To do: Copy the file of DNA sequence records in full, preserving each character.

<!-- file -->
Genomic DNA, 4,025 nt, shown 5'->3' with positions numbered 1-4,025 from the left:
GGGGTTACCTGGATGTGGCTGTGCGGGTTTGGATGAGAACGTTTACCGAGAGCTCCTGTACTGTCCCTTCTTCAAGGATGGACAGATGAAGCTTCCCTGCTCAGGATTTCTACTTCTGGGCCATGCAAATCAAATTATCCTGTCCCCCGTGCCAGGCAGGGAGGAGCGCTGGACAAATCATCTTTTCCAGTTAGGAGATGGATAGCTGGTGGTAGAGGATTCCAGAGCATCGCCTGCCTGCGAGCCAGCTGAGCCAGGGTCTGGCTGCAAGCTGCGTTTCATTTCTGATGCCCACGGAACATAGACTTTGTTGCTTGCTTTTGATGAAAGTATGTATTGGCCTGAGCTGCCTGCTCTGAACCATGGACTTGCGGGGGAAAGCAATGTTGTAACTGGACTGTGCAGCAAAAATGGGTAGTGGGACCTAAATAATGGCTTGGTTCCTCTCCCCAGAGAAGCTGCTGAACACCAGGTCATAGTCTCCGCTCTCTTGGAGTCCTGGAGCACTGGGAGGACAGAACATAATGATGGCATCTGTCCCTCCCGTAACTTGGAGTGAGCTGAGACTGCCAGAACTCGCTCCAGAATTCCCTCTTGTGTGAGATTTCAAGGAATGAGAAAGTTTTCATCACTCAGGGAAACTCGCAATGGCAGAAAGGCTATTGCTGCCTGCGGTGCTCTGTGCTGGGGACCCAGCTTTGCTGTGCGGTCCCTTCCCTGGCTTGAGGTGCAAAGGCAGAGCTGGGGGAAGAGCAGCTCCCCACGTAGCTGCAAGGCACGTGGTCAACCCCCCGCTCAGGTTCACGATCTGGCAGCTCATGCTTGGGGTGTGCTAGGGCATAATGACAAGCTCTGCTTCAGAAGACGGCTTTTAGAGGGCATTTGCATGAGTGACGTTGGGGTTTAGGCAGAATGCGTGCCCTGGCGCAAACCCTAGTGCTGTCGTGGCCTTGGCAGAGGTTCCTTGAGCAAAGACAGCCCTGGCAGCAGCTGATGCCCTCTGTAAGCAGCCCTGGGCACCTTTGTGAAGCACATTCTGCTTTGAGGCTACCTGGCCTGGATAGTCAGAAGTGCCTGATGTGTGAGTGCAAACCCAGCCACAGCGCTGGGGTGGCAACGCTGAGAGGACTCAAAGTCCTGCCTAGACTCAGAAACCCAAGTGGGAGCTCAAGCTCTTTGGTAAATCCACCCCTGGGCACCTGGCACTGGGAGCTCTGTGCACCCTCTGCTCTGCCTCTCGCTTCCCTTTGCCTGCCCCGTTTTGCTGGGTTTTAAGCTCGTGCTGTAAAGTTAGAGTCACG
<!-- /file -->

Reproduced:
Genomic DNA, 4,025 nt, shown 5'->3' with positions numbered 1-4,025 from the left:
GGGGTTACCTGGATGTGGCTGTGCGGGTTTGGATGAGAACGTTTACCGAGAGCTCCTGTACTGTCCCTTCTTCAAGGATGGACAGATGAAGCTTCCCTGCTCAGGATTTCTACTTCTGGGCCATGCAAATCAAATTATCCTGTCCCCCGTGCCAGGCAGGGAGGAGCGCTGGACAAATCATCTTTTCCAGTTAGGAGATGGATAGCTGGTGGTAGAGGATTCCAGAGCATCGCCTGCCTGCGAGCCAGCTGAGCCAGGGTCTGGCTGCAAGCTGCGTTTCATTTCTGATGCCCACGGAACATAGACTTTGTTGCTTGCTTTTGATGAAAGTATGTATTGGCCTGAGCTGCCTGCTCTGAACCATGGACTTGCGGGGGAAAGCAATGTTGTAACTGGACTGTGCAGCAAAAATGGGTAGTGGGACCTAAATAATGGCTTGGTTCCTCTCCCCAGAGAAGCTGCTGAACACCAGGTCATAGTCTCCGCTCTCTTGGAGTCCTGGAGCACTGGGAGGACAGAACATAATGATGGCATCTGTCCCTCCCGTAACTTGGAGTGAGCTGAGACTGCCAGAACTCGCTCCAGAATTCCCTCTTGTGTGAGATTTCAAGGAATGAGAAAGTTTTCATCACTCAGGGAAACTCGCAATGGCAGAAAGGCTATTGCTGCCTGCGGTGCTCTGTGCTGGGGACCCAGCTTTGCTGTGCGGTCCCTTCCCTGGCTTGAGGTGCAAAGGCAGAGCTGGGGGAAGAGCAGCTCCCCACGTAGCTGCAAGGCACGTGGTCAACCCCCCGCTCAGGTTCACGATCTGGCAGCTCATGCTTGGGGTGTGCTAGGGCATAATGACAAGCTCTGCTTCAGAAGACGGCTTTTAGAGGGCATTTGCATGAGTGACGTTGGGGTTTAGGCAGAATGCGTGCCCTGGCGCAAACCCTAGTGCTGTCGTGGCCTTGGCAGAGGTTCCTTGAGCAAAGACAGCCCTGGCAGCAGCTGATGCCCTCTGTAAGCAGCCCTGGGCACCTTTGTGAAGCACATTCTGCTTTGAGGCTACCTGGCCTGGATAGTCAGAAGTGCCTGATGTGTGAGTGCAAACCCAGCCACAGCGCTGGGGTGGCAACGCTGAGAGGACTCAAAGTCCTGCCTAGACTCAGAAACCCAAGTGGGAGCTCAAGCTCTTTGGTAAATCCACCCCTGGGCACCTGGCACTGGGAGCTCTGTGCACCCTCTGCTCTGCCTCTCGCTTCCCTTTGCCTGCCCCGTTTTGCTGGGTTTTAAGCTCGTGCTGTAAAGTTAGAGTCACG